Fourteen months ago, I had my last drink.
I had never thought anything of my drinking habits until my life underwent some serious changes, but looking back, there was nothing healthy or normal about the nights I’d spend alone, drinking a bottle of that dumb Dave Matthews’ wine or tossing back one gin and cranberry lime seltzer after another. Every time I did it, I’d tell the wary voice in my head that it was fine, I was just having fun, it was “self care” somehow.
I ignored the part of me that truly felt I needed to drink to feel better about myself, because even though I’d seen firsthand what alcohol dependency could do to a person, even after they got sober, it was never going to happen to me. It couldn’t.
But it did. I gained weight, I stayed in a relationship where drinking was 90% of what we did together, and I never started feeling better about myself. And then, on October 27, 2017, I stopped.
My dad is 31 years sober. By the time I was born, he had been clean for seven years, and yet, his addiction was, and still is, an ever-present aspect of my life, even though we don’t have much of a relationship anymore.
I never fully understood his sobriety — and, on another level, his addiction — until my parents separated when I was in second grade. Their split was pretty standard: my mom had primary custody, my dad had me every other weekend. I don’t specifically remember how they told me they were splitting up (maybe it was on the couch, maybe it was at our big, beautiful dining room table that I gave away to a neighbor I barely knew when I moved across the state last fall), but I remember the fighting, and I remember suddenly eating my lunches and talking about my feelings in the elementary guidance counselor’s office with the other divorce kids.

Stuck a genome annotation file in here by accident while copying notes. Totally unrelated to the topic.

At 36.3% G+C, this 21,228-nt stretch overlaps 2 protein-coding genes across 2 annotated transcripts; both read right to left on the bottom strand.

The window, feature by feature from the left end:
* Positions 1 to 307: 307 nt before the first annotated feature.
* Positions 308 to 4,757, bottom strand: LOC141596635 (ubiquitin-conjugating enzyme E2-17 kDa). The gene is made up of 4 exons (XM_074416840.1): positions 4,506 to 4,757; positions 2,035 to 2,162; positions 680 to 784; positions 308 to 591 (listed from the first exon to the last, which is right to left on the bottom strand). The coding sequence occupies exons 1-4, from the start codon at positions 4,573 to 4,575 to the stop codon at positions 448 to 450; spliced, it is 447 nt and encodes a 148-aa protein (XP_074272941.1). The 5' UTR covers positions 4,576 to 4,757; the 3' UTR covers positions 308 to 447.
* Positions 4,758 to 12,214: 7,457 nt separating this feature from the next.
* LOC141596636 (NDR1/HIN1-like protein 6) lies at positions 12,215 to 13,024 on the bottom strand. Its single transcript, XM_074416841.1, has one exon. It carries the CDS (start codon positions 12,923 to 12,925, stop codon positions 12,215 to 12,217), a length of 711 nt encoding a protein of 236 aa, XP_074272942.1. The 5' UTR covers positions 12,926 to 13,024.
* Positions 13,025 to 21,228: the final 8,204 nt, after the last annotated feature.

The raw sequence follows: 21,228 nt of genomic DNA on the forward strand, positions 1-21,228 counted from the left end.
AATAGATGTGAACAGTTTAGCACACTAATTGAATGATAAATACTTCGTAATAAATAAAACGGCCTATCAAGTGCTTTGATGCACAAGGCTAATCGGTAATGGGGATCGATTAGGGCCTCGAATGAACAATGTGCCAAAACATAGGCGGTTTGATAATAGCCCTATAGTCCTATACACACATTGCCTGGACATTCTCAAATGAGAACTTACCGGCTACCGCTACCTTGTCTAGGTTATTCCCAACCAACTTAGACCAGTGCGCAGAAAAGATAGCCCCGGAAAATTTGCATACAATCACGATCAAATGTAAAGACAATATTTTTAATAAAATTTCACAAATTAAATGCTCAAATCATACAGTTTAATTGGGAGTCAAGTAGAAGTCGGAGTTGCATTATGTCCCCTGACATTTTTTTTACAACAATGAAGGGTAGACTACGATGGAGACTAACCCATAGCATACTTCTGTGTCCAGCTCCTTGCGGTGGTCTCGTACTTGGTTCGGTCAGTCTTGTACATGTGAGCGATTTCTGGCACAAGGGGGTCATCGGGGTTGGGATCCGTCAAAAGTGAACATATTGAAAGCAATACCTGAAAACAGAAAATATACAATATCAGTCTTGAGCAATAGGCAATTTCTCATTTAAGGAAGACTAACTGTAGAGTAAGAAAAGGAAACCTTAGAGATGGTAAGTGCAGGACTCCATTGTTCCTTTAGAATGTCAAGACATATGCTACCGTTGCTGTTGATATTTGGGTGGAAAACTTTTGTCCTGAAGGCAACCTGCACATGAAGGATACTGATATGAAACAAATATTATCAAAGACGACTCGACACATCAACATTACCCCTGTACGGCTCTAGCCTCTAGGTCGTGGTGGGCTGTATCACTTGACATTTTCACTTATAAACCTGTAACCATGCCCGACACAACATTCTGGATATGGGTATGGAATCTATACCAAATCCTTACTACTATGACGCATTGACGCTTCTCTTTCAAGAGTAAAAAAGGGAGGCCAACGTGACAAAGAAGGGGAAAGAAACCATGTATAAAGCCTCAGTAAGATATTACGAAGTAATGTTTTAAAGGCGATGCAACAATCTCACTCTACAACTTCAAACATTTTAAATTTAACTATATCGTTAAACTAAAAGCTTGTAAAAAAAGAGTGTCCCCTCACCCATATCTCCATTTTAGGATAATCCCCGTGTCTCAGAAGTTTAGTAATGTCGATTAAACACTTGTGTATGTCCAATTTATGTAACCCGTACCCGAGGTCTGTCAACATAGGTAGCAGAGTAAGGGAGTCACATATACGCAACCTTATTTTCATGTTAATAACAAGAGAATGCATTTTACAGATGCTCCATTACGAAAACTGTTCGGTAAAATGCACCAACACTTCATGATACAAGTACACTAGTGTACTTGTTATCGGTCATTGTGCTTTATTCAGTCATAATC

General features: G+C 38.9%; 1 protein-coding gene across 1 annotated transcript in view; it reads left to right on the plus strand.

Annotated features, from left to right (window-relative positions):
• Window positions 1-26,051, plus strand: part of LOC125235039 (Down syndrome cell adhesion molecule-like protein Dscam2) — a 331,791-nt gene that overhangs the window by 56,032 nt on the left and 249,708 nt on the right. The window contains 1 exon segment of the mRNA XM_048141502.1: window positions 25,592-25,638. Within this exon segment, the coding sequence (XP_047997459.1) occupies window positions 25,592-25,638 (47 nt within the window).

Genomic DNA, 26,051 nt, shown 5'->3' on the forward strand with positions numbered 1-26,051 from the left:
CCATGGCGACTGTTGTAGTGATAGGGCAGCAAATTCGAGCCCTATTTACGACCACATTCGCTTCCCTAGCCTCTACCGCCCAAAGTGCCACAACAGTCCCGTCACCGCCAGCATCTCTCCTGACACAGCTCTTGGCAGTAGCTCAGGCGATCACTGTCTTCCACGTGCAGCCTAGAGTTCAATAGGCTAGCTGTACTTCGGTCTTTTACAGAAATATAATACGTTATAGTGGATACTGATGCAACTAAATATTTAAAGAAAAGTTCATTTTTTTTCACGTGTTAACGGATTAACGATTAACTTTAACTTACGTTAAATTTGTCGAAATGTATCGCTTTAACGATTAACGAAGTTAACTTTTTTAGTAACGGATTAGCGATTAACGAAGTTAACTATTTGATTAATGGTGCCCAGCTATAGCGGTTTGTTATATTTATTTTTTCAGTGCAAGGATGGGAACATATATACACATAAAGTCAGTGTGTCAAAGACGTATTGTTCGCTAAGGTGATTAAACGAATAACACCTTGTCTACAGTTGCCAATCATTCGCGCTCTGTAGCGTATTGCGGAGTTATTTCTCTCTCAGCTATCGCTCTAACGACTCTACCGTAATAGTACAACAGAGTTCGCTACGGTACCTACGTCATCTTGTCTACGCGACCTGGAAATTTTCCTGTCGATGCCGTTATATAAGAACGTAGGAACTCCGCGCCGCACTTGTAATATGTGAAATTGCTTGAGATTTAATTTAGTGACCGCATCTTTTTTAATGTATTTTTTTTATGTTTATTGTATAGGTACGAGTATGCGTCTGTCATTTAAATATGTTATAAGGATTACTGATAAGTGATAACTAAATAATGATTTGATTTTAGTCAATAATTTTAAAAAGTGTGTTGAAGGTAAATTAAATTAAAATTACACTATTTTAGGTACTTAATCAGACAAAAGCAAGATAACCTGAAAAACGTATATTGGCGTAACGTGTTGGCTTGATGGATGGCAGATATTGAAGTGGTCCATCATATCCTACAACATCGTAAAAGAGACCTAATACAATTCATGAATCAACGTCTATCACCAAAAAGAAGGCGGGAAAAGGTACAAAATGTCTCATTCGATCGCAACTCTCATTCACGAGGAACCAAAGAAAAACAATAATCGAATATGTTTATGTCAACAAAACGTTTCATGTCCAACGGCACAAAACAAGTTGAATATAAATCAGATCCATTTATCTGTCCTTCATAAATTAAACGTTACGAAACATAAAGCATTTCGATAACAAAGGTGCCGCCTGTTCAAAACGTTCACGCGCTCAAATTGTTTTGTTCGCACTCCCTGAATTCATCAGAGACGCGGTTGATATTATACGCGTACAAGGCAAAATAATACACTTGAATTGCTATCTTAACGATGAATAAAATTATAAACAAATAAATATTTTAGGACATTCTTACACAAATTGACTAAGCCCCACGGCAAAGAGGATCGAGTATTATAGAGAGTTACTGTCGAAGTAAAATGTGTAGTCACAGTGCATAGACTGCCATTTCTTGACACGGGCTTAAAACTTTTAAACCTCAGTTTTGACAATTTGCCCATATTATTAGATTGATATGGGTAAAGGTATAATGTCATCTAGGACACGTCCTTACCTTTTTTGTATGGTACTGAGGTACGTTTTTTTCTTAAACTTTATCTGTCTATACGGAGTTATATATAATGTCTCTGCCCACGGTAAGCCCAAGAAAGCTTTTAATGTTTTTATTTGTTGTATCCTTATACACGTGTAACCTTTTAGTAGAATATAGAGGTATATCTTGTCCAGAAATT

I also remember that the fighting didn’t stop, even after my dad moved out.
I remember trying to distract myself one Sunday while he, locked in the bathroom, screamed into the phone that he hoped my mom died, and not understanding why. A few years earlier, when I was eight or nine, I had to comfort him while he cried in his bedroom and said, through tears, “I’m a bad dad.”
That’s when he started taking me to his Alcoholics Anonymous (AA) meetings with him. Part of it was probably convenience — his meetings were on the weekends and I was too young to be left home alone in whatever sketchy apartment he was living in at the time. But looking back, I’m inclined to think that he thought he was being a better father by showing me that part of his life, that he was saving me like he’d saved himself.
A few of the meetings were at my old preschool, a Catholic school about twenty minutes from where I grew up. We would walk in, he’d introduce me to his friends, who always smelled like old cigarettes and looked much older than they were, and I’d grab a stale cookie before he would give me his flip phone to play with and usher me into one of the empty classrooms before the meeting started. I was always the only kid there (surprising!), so I would play with toys I was too old for and books far below my reading level and text my sister blurry pictures of the classroom, feeling cool because I figured out how to text without help. Sometimes, I would peek my head out of the classroom and listen to the meeting. I don’t remember what I’d hear, but I remember people crying.
But looking back, I’m inclined to think that he thought he was being a better father by showing me that part of his life, that he was saving me like he’d saved himself.